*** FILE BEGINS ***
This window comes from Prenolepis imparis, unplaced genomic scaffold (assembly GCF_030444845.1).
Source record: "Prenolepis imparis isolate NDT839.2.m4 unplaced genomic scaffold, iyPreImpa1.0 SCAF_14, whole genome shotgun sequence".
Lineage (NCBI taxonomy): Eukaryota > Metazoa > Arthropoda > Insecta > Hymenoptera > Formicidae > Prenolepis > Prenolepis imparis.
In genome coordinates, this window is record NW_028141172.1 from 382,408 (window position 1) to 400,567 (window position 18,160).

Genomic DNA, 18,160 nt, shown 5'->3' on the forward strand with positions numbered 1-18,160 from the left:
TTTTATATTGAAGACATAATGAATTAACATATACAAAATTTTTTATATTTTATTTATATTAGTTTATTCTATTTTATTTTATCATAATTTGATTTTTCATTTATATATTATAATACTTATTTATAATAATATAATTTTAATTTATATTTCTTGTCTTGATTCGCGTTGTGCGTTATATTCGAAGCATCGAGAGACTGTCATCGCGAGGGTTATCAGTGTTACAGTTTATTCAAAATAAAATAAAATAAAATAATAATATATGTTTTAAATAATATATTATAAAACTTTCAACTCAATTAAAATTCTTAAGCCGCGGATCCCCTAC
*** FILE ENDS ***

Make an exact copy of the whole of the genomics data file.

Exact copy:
This window comes from Prenolepis imparis, unplaced genomic scaffold (assembly GCF_030444845.1).
Source record: "Prenolepis imparis isolate NDT839.2.m4 unplaced genomic scaffold, iyPreImpa1.0 SCAF_14, whole genome shotgun sequence".
Lineage (NCBI taxonomy): Eukaryota > Metazoa > Arthropoda > Insecta > Hymenoptera > Formicidae > Prenolepis > Prenolepis imparis.
In genome coordinates, this window is record NW_028141172.1 from 382,408 (window position 1) to 400,567 (window position 18,160).

Genomic DNA, 18,160 nt, shown 5'->3' on the forward strand with positions numbered 1-18,160 from the left:
TTTTATATTGAAGACATAATGAATTAACATATACAAAATTTTTTATATTTTATTTATATTAGTTTATTCTATTTTATTTTATCATAATTTGATTTTTCATTTATATATTATAATACTTATTTATAATAATATAATTTTAATTTATATTTCTTGTCTTGATTCGCGTTGTGCGTTATATTCGAAGCATCGAGAGACTGTCATCGCGAGGGTTATCAGTGTTACAGTTTATTCAAAATAAAATAAAATAAAATAATAATATATGTTTTAAATAATATATTATAAAACTTTCAACTCAATTAAAATTCTTAAGCCGCGGATCCCCTAC